The mistake is a reminder that now more than ever, journalists need to put safeguards in place to catch mistakes before they happen and correct them after the fact.

“We’re not going to be able to create a more perfect human being,” Schulz said, “so we need to create more perfect systems.” Part of the problem is that we have a new medium but don’t have new correction systems to manage it yet. Schulz pointed out that both journalists and citizens who announce and share news should be part of the conversation about new systems.

“The fact is that everyone who’s involved in spreading news also needs to be involved in correcting it — and, right now, in helping to figure out how best to do so. That includes the people at Twitter,” she said. “Why not have a ‘correct’ function (like the ‘reply’ and ‘retweet’ functions) that would automatically send a correction to everyone who had retweeted something that contained an error?”

Schulz said she thinks NPR did a good job handling the error, and she’s optimistic about new correction mechanisms starting to take shape.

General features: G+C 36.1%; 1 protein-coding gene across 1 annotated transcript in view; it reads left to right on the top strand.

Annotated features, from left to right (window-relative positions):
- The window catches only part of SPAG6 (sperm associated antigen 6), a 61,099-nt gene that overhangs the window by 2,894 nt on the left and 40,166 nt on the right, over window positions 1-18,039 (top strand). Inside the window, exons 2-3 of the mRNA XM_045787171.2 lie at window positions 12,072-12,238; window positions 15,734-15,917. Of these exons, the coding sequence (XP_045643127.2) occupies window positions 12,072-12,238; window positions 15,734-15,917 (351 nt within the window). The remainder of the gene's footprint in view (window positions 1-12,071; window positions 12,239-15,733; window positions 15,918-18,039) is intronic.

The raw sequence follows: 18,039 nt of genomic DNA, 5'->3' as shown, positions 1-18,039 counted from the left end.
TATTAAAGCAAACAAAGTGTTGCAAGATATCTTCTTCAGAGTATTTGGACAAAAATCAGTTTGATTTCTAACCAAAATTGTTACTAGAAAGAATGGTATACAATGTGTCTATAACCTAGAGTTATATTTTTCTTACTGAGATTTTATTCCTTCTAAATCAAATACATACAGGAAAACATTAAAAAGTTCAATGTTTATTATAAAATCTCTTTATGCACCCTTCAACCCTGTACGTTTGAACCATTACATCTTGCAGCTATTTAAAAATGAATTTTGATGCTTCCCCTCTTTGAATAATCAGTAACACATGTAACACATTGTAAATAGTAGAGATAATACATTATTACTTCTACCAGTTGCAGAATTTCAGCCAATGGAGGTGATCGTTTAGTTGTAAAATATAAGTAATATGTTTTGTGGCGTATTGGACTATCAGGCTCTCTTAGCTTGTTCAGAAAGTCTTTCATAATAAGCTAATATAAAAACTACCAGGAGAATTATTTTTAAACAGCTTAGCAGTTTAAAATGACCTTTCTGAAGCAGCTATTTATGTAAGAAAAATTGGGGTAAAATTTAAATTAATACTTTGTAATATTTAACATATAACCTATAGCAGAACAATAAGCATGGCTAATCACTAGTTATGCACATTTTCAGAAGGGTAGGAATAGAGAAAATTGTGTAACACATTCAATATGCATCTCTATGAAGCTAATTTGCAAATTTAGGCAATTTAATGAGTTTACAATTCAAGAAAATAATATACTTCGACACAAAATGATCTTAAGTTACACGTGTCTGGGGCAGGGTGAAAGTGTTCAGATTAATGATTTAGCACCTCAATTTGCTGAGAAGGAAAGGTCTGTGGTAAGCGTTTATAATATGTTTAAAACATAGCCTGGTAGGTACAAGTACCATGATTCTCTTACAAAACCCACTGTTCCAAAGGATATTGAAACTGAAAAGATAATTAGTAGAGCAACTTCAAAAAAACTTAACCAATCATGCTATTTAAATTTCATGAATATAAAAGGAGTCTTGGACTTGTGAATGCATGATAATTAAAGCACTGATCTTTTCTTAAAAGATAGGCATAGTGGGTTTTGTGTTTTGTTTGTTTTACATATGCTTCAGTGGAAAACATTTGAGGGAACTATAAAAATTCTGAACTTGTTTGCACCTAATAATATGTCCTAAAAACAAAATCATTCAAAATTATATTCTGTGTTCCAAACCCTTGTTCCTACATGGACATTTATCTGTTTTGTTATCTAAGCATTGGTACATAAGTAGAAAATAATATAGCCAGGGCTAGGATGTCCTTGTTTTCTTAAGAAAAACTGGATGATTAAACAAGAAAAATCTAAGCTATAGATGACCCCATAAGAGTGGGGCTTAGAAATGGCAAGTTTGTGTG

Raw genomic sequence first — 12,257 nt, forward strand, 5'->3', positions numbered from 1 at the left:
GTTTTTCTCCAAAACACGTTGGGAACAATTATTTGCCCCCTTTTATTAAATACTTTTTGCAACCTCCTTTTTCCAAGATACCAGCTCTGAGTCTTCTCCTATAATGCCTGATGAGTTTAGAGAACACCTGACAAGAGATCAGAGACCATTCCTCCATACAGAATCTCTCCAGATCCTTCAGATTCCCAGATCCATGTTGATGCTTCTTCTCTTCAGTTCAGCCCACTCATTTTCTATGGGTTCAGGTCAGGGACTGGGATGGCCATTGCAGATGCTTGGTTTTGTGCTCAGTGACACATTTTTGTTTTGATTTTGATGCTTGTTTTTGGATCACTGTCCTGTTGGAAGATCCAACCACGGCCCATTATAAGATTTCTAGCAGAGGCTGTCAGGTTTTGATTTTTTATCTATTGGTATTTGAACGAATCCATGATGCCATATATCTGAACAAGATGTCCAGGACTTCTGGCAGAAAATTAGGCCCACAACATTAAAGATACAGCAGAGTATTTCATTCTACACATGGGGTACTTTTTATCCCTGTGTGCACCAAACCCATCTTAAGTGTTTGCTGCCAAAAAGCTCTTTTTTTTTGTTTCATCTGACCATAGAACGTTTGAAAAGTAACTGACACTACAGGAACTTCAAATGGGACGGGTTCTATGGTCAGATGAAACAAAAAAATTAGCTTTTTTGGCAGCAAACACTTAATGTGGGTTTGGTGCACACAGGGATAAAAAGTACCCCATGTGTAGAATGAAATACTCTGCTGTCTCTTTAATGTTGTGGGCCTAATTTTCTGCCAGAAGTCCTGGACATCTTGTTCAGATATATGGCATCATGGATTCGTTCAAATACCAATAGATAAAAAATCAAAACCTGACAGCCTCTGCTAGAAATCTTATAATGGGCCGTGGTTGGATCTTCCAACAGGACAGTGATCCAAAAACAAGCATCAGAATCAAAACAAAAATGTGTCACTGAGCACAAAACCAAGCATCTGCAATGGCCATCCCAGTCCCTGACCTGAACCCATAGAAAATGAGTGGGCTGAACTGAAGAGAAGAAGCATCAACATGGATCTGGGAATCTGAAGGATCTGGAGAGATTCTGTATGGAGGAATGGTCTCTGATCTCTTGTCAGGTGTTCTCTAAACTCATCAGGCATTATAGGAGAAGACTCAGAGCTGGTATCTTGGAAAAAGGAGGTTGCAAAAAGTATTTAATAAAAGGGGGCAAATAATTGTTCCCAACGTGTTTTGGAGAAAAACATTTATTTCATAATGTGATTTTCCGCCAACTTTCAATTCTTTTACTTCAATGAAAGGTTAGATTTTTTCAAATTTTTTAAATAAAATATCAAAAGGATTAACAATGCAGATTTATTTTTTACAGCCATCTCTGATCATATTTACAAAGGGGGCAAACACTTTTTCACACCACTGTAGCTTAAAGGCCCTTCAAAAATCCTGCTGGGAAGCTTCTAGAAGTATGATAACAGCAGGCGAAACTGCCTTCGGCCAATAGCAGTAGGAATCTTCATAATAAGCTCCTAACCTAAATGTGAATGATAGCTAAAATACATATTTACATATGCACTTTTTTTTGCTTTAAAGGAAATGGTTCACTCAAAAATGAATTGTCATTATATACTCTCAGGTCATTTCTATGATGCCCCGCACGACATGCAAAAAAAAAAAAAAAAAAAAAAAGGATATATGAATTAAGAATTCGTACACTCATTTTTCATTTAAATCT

“I’m not saying we’ve got the problem solved. But I also didn’t see any grave mishandling here,” Schulz said, referring to NPR’s mistake. “I did see a lot of good-faith efforts to acknowledge, explain, apologize for, and correct the mistake. That’s more than we usually see.”

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Mallary Tenore Tarpley is a faculty member at the University of Texas at Austin’s Moody College of Communication and the associate director of UT’s Knight…
Mallary Tenore Tarpley